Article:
At IDF this year, Intel reaffirmed its commitment to the high performance enthusiast desktop PC with an extensive section on overclocking – and over 70 presentation slides. In fact, Intel is fully embracing the enthusiast overclocking culture that’s grown up around its products and aims to help users achieve the best and most stable overclocks using its hardware, which is fantastic to see. Intel explained in detail how to overclock Sandy Bridge (including SB-E) and Ivy Brdge CPUs, but the best part by far is what the 4th generation Haswell parts will bring to the table.
Normally, rebooting, diving into the BIOS to make overclocking adjustments, rebooting and testing, then rebooting again… is all part of what overclocking is about, which is time consuming and laborious. Since today’s 3rd generation Ivy Bridge processors however, it has been possible to change the CPU and iGP clock ratios in realtime from within Windows, as well as small changes to BCLK of around 7% up or down. However, significant improvements to BCLK adjustments will appear in Haswell.
BCLK will still be locked to the other components of the system such as the SATA ports and PCI Express bus, limiting the amount of adjustment possible though. However, high end overclocking features that allow greater BCLK tuning and which currently only appear in the top end, pricey SB-E LGA 2011 platform will be present in the mainstream Haswell desktop and laptop parts too. Significantly, the BCLK coarse ratio adjustments of 1.00, 1.25 and 1.67 which allow BCLK to change without unwanted overclocking of those SATA ports and other components, will feature in the new Haswell mainstream parts. This will help with clock speed granularity, since simply adjusting the multipliers along with limited BCLK as happens now on Sandy Bridge and Ivy Bridge CPUs leads to large clock speed jumps, preventing optimum fine tuning of system performance.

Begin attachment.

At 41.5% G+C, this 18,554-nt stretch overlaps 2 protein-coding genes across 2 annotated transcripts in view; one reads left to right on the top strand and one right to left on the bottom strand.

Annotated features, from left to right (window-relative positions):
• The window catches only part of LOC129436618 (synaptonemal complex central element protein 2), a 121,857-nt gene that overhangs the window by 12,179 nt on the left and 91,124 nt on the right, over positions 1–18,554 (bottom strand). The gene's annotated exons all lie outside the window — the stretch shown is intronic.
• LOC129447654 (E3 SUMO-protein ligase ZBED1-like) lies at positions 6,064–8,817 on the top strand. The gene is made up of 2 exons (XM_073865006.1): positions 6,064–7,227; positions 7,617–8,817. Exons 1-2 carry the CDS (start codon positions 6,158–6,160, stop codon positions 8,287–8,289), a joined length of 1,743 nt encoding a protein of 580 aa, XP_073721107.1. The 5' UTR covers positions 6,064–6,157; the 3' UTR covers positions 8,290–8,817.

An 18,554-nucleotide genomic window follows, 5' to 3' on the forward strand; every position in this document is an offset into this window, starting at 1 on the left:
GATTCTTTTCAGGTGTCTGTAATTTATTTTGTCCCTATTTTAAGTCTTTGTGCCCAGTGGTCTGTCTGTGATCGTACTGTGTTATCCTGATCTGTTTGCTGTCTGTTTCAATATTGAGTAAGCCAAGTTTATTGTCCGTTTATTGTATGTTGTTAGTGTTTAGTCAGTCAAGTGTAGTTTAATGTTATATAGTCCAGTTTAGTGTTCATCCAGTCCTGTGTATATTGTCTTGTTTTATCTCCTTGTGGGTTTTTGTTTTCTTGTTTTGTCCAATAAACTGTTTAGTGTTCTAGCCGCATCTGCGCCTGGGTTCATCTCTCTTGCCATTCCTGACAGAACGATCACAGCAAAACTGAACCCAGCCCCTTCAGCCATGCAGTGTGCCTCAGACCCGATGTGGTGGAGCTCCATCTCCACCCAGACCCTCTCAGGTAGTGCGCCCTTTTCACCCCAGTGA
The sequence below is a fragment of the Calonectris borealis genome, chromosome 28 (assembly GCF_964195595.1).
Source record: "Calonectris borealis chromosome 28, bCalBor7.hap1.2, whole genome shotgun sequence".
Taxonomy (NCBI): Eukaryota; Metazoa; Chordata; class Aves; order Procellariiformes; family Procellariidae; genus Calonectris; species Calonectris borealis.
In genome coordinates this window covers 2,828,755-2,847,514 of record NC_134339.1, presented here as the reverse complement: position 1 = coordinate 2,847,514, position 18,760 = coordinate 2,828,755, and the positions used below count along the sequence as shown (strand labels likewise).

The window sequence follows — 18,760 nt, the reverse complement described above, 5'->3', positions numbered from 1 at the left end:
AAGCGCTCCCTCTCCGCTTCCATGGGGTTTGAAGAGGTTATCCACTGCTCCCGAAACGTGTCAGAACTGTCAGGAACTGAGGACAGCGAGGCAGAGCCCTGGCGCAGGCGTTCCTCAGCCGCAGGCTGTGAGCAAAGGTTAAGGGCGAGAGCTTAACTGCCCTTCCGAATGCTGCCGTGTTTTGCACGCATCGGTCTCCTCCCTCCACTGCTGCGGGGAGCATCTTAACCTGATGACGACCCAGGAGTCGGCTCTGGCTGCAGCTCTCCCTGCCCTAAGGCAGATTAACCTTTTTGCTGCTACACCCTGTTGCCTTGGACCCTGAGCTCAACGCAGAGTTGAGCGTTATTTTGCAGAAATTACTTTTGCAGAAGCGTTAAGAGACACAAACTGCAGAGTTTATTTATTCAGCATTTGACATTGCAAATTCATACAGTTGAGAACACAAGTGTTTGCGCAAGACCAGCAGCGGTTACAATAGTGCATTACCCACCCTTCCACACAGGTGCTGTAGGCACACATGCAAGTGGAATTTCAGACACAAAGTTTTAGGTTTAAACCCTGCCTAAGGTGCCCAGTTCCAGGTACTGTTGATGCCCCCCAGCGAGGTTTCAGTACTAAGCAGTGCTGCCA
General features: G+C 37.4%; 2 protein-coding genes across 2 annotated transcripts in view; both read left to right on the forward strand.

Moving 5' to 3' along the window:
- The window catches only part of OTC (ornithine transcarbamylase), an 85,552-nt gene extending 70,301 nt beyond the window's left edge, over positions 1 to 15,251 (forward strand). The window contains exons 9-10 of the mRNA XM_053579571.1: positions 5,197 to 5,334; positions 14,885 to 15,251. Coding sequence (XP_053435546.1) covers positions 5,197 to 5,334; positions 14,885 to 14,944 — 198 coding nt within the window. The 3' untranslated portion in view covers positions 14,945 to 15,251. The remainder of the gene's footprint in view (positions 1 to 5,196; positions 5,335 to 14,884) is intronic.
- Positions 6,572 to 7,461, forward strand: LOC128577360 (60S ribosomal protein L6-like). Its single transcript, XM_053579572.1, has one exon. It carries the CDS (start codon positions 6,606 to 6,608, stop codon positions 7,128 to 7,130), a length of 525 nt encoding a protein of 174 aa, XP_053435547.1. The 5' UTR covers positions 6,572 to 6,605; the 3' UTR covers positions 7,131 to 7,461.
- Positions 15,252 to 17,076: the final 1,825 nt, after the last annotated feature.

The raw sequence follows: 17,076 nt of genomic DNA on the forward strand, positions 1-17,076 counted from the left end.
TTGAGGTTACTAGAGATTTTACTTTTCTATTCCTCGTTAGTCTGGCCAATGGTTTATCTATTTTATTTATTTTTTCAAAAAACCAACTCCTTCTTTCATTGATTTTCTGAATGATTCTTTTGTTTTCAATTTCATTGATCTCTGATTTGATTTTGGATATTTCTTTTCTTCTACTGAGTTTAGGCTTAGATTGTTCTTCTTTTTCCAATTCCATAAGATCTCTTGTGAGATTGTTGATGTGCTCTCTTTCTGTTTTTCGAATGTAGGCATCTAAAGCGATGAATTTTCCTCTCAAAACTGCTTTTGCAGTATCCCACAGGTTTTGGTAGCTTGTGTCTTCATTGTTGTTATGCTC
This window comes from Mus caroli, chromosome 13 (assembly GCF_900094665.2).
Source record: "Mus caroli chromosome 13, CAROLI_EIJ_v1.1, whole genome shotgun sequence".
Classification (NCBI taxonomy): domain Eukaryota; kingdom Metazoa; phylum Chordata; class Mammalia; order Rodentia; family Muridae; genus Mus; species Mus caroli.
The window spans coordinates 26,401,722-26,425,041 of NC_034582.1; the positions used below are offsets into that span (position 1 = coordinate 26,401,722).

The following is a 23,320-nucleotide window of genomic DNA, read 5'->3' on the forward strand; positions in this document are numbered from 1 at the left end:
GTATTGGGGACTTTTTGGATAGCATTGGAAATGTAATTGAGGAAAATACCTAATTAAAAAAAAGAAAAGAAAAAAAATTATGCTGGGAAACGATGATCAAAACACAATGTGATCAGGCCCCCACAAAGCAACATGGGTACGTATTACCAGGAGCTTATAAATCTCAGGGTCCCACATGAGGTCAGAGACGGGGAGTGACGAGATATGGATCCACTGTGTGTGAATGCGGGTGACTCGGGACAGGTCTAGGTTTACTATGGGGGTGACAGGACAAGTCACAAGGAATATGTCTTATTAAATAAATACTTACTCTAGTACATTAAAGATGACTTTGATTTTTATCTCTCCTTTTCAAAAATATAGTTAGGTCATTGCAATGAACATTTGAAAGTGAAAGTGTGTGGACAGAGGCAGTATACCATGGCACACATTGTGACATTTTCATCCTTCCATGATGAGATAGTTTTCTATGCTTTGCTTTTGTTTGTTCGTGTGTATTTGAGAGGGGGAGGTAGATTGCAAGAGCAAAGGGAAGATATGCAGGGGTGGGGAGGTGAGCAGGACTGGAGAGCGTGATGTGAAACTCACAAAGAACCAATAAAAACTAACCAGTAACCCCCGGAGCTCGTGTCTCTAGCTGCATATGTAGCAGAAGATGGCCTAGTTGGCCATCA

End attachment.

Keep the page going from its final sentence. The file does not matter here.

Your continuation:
There will be other great overclocking features too. Intel’s Extreme Tuning Utility will have a portable version called Pocket XTU that will allow a user to adjust those clock speeds directly while a game is running, no disruption required. It achieves this by being run from another computer or even a smartphone and controlling the target computer over the network. This is some serious convenience and will help greatly with performance benchmarking in games. Even overclocking on laptops is to be officially supported, with Intel sanctioning the use of overclocking features such as turbo buttons on the system case on top of the improvements explained above.
The top end X79 enthusiast platform will see refreshes including a processor refresh based on the SNB-E architecture in Q4 2012 and an IVB-E refresh in H2 2013 as shown below:
Finally, in an IDF first, Intel invited overclocking expert Charles Wirth “Fugger” of XtremeSystems to give a live demo on overclocking the i7-3770K CPU using LN2, showing exactly how to extract maximum performance from such a system. Using LN2 provides for maximum cooling, allowing hardcore overclockers to aim for overclocking records with their hardware, if only fleetingly until the LN2 runs out. This looks like an exciting time for the enthusiast desktop!